Peter Dinklage, Jamie Dornan, and Director Sacha Gervasi Reflect on Their New HBO Film, MY DINNER WITH HERVÉ

— October 10, 2018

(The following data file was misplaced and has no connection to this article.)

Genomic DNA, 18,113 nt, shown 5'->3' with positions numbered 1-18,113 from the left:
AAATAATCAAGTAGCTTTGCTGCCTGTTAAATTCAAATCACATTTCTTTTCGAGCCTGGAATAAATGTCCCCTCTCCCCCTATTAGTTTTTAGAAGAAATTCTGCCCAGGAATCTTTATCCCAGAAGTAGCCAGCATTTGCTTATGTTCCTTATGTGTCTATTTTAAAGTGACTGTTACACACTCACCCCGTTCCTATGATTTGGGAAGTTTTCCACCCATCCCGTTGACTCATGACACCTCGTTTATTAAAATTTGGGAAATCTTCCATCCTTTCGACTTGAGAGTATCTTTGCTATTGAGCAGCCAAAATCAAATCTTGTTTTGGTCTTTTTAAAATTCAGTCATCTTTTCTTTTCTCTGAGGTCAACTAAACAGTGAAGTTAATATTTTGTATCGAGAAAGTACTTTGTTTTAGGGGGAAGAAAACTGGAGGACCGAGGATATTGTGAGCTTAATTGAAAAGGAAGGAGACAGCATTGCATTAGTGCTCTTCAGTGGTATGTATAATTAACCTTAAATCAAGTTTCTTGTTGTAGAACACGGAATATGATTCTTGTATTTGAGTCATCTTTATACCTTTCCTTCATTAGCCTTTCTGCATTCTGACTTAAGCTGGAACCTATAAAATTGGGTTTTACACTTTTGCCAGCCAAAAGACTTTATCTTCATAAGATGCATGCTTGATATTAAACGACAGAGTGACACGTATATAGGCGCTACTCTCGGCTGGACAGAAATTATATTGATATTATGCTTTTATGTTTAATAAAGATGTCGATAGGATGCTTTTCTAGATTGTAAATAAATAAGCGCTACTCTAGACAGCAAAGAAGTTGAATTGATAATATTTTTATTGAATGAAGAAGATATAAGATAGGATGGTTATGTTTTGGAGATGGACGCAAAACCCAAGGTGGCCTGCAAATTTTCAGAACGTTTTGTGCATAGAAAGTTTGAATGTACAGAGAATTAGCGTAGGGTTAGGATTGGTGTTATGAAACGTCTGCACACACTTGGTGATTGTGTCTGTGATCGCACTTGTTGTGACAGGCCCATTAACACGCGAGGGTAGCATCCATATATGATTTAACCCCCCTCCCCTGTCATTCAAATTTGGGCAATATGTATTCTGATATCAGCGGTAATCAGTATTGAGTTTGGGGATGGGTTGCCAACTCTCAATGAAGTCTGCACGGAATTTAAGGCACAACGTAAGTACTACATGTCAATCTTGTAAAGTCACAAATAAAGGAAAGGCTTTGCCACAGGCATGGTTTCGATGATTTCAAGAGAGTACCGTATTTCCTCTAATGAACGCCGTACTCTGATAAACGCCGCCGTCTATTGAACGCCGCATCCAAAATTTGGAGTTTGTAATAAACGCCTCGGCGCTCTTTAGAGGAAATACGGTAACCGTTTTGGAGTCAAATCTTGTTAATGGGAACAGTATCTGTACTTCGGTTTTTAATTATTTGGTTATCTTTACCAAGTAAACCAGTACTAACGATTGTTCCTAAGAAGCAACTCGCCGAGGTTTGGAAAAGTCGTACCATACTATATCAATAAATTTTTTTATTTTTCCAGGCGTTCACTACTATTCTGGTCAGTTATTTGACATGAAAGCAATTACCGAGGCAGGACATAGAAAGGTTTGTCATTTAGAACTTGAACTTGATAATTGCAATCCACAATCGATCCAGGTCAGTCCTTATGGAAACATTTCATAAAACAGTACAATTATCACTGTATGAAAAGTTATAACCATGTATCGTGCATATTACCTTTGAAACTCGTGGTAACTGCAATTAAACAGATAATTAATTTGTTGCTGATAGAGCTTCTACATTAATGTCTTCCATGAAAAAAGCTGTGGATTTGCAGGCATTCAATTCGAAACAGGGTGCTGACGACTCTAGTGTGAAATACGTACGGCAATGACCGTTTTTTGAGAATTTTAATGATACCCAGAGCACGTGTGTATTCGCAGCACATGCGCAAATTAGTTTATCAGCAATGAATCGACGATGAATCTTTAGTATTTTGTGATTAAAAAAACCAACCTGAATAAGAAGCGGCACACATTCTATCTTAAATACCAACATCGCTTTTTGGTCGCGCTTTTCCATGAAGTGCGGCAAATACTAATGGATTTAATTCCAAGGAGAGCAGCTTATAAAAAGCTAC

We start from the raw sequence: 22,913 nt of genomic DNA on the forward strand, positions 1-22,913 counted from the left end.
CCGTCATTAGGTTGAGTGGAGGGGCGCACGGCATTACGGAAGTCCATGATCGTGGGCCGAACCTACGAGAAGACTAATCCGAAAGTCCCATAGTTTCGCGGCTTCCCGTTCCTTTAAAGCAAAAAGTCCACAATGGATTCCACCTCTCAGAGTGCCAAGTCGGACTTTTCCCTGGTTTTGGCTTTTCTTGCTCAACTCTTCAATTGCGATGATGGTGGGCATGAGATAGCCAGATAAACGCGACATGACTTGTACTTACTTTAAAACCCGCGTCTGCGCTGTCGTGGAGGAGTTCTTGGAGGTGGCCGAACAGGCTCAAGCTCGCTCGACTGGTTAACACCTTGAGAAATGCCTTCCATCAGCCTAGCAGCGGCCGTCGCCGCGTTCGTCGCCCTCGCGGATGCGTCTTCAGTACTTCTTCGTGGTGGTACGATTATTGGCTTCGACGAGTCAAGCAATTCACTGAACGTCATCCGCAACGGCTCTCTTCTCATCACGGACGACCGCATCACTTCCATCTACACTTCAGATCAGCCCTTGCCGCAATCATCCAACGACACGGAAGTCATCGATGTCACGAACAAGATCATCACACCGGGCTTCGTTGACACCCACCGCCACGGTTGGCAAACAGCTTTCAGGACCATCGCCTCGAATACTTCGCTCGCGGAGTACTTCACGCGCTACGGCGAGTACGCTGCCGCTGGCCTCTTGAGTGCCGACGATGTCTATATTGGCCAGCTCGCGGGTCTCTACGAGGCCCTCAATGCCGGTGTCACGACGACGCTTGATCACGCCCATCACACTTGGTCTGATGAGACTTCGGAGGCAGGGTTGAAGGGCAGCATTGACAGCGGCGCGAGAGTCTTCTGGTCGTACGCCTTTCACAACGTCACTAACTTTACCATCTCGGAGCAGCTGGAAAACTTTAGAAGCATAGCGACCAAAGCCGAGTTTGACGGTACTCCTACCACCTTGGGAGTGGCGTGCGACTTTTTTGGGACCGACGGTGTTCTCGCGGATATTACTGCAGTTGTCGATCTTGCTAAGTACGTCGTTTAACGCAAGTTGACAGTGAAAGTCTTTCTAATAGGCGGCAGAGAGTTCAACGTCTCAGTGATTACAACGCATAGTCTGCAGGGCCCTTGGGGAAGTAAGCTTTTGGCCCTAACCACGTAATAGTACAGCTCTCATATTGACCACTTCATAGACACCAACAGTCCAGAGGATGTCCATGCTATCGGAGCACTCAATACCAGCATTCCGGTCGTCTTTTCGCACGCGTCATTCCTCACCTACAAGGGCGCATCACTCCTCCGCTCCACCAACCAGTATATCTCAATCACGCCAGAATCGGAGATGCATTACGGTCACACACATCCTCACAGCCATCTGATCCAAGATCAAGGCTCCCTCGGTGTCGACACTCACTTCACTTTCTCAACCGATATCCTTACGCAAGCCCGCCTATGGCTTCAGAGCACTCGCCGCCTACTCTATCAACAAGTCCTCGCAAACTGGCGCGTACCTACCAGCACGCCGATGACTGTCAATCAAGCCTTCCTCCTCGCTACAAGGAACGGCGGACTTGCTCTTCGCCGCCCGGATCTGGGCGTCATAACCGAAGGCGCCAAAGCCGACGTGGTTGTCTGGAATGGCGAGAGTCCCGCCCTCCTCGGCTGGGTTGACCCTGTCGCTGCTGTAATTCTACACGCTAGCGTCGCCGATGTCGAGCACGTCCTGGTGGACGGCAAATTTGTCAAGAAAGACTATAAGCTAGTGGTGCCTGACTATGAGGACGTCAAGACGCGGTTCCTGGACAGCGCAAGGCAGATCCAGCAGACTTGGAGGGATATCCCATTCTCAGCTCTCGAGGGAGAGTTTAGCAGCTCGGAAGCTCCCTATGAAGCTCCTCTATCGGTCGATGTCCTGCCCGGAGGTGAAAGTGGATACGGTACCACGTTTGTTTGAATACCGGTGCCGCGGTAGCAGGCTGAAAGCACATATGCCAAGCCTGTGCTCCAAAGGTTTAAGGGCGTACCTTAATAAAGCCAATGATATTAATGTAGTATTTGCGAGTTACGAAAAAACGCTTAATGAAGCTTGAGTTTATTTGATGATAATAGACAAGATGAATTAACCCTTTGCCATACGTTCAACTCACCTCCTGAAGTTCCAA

Inspired by director Sacha Gervasi’s own experiences, MY DINNER WITH HERVÉ explores the unlikely friendship between struggling journalist Danny Tate (a character loosely based on Gervasi who’s played by Jamie Dornan) and actor Hervé Villechaize (Peter Dinklage), the world’s most famous knife-wielding French dwarf actor who starred in FANTASY ISLAND and The Man with the Golden Gun. The film centres around Tate’s final encounter with Villechaize as it unfolds over one wild night in L.A. Prior to the film’s premiere on Saturday, Oct. 20 at 8 p.m. ET on HBO Canada, Gervasi, Dinklage, and Dornan sat down with media in New York to reveal what it took to get into character, and the message they hope the audience takes away from this story. On why the film took more than a decade to complete: Sacha Gervasi (SG): “Peter [Dinklage] and I have been trying to make the film for the past 15 years, so waiting this long was certainly not the plan. Sometimes in life things happen in the way and at the time they are meant to. For me there is something special about the film coming out exactly 25 years after I said goodbye to Hervé for the last time at the Universal Sheraton.” Peter Dinklage (PD): “Years. All my scenes took years. We shot Jamie’s about five minutes. Mine took 14 years…it probably took so long because it was so personal, with Sacha. It’s hard to let something go out into the world, out into the ether, when it’s that close to you.” On the process of portraying the characters authentically: PD: “His voice is probably more well-known than he is, so before I did anything else, I had to get that - for myself if no one else. And if I couldn’t do that, I don’t think I should have done the role. That was very specific.” Jamie Dornan (JD): “Of course, I’m playing a version of Sacha, but I never saw a script where he was called Sacha Gervasi - it was always its own thing. We made a choice very early to have [Danny Tait] be Irish, so I’d keep my own accent because we didn’t think it added anything for him to be English.” SG: “…The thing that Jamie did brilliantly was he said, ‘Look, I’m going to do it in my own accent.’ So, he was able to become Danny Tate and make it really his own, versus some sort of, you know, stupid kind of version of me.” Sacha Gervasi on changing the discourse around Hervé’s legacy: SG: “I just wanted to tell the truth about the person I had actually met, rather than the persona he had from the show. I went into the interview having pre-judged Hervé. I thought our encounter would be no more than a good dinner party story for my friends back in London – I mean, how could this surreal Fellini-esque creature be a real human being? But he was. The film is about how dangerous it can be to judge. Who is this person you are looking at, once you knock down the wall between you and see them as they really are, rather than just seeing the colour of their skin, or how tall they are? …I promised to tell his story and even though in the end, it took a quarter of a century to do it, I finally managed to get it done!” On addressing a main message in the film about how people are sometimes treated unfairly: SG: “We’re living in an era where minorities are discarded and written off, and it’s important for people to have their voices heard. Stand up for themselves, and to say: I don’t care that I’m different, I’m a human being. It doesn’t matter if I’m three foot ten - look beyond how I look.” PD: “I think it’s different when you get a writer who’s willing to write a more complicated character for someone my size. But you know, if you turn on the TV around Christmastime, is it different? But I understand it, I’m not judging it. People need to work…I think actually Hervé had a more open philosophy about it, because he was okay playing Nick Nack and all these roles that were geared for his size…He had a great sense of humour. As do I, about myself…But there’s also some anger in there, and obviously, how Hervé ended his life, that’s a lot of pain there. And I can’t help but think a lot of that contributed to a certain amount of anguish, spiritually.” On what they hope the audience will take away from this film: SG: “If the audience connects with the film and ends up caring about these two characters, who look so incredibly different but are ultimately so similar, I hope they are provoked into thinking about how we all sometimes rush to judgment without thinking, without knowing the full truth. Perhaps some will consider their own lives and ask, ‘Is there something in my life that I am not taking responsibility for?’ That would certainly be wonderful. But if the audience just ends up having a great time, Peter, Jamie and I would be more than thrilled with that, too!”